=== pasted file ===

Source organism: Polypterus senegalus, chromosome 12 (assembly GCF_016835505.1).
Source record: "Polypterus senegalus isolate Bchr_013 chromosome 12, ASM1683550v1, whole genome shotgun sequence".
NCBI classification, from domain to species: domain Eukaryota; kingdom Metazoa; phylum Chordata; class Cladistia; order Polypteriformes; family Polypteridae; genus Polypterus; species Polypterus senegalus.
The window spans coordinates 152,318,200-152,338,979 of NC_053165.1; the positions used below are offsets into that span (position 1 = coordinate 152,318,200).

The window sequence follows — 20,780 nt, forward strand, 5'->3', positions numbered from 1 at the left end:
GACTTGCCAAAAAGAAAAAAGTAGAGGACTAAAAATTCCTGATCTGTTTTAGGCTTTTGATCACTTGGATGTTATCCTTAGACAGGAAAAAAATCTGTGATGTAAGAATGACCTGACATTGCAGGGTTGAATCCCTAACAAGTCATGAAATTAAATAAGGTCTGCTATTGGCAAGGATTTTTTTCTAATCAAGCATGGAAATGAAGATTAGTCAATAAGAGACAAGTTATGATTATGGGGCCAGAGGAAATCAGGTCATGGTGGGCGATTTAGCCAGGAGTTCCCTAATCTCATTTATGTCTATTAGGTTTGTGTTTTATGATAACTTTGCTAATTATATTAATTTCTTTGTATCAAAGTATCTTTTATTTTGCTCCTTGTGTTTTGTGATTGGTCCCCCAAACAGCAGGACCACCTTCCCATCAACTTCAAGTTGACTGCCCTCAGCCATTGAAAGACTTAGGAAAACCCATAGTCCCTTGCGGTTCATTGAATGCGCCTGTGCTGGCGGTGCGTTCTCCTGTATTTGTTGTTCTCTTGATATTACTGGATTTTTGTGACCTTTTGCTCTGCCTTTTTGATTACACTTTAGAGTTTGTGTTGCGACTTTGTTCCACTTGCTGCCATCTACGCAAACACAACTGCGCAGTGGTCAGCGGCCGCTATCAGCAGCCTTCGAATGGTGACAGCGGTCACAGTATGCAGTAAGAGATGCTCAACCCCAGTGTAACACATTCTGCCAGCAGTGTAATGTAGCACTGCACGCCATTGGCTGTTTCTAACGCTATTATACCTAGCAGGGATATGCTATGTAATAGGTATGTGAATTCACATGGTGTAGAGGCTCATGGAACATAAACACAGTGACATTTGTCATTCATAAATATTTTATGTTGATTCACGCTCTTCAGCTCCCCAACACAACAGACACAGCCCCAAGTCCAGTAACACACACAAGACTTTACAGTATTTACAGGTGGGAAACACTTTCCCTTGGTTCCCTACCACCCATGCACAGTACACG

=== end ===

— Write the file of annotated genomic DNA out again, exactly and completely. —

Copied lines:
Source organism: Polypterus senegalus, chromosome 12 (assembly GCF_016835505.1).
Source record: "Polypterus senegalus isolate Bchr_013 chromosome 12, ASM1683550v1, whole genome shotgun sequence".
NCBI classification, from domain to species: domain Eukaryota; kingdom Metazoa; phylum Chordata; class Cladistia; order Polypteriformes; family Polypteridae; genus Polypterus; species Polypterus senegalus.
The window spans coordinates 152,318,200-152,338,979 of NC_053165.1; the positions used below are offsets into that span (position 1 = coordinate 152,318,200).

The window sequence follows — 20,780 nt, forward strand, 5'->3', positions numbered from 1 at the left end:
GACTTGCCAAAAAGAAAAAAGTAGAGGACTAAAAATTCCTGATCTGTTTTAGGCTTTTGATCACTTGGATGTTATCCTTAGACAGGAAAAAAATCTGTGATGTAAGAATGACCTGACATTGCAGGGTTGAATCCCTAACAAGTCATGAAATTAAATAAGGTCTGCTATTGGCAAGGATTTTTTTCTAATCAAGCATGGAAATGAAGATTAGTCAATAAGAGACAAGTTATGATTATGGGGCCAGAGGAAATCAGGTCATGGTGGGCGATTTAGCCAGGAGTTCCCTAATCTCATTTATGTCTATTAGGTTTGTGTTTTATGATAACTTTGCTAATTATATTAATTTCTTTGTATCAAAGTATCTTTTATTTTGCTCCTTGTGTTTTGTGATTGGTCCCCCAAACAGCAGGACCACCTTCCCATCAACTTCAAGTTGACTGCCCTCAGCCATTGAAAGACTTAGGAAAACCCATAGTCCCTTGCGGTTCATTGAATGCGCCTGTGCTGGCGGTGCGTTCTCCTGTATTTGTTGTTCTCTTGATATTACTGGATTTTTGTGACCTTTTGCTCTGCCTTTTTGATTACACTTTAGAGTTTGTGTTGCGACTTTGTTCCACTTGCTGCCATCTACGCAAACACAACTGCGCAGTGGTCAGCGGCCGCTATCAGCAGCCTTCGAATGGTGACAGCGGTCACAGTATGCAGTAAGAGATGCTCAACCCCAGTGTAACACATTCTGCCAGCAGTGTAATGTAGCACTGCACGCCATTGGCTGTTTCTAACGCTATTATACCTAGCAGGGATATGCTATGTAATAGGTATGTGAATTCACATGGTGTAGAGGCTCATGGAACATAAACACAGTGACATTTGTCATTCATAAATATTTTATGTTGATTCACGCTCTTCAGCTCCCCAACACAACAGACACAGCCCCAAGTCCAGTAACACACACAAGACTTTACAGTATTTACAGGTGGGAAACACTTTCCCTTGGTTCCCTACCACCCATGCACAGTACACG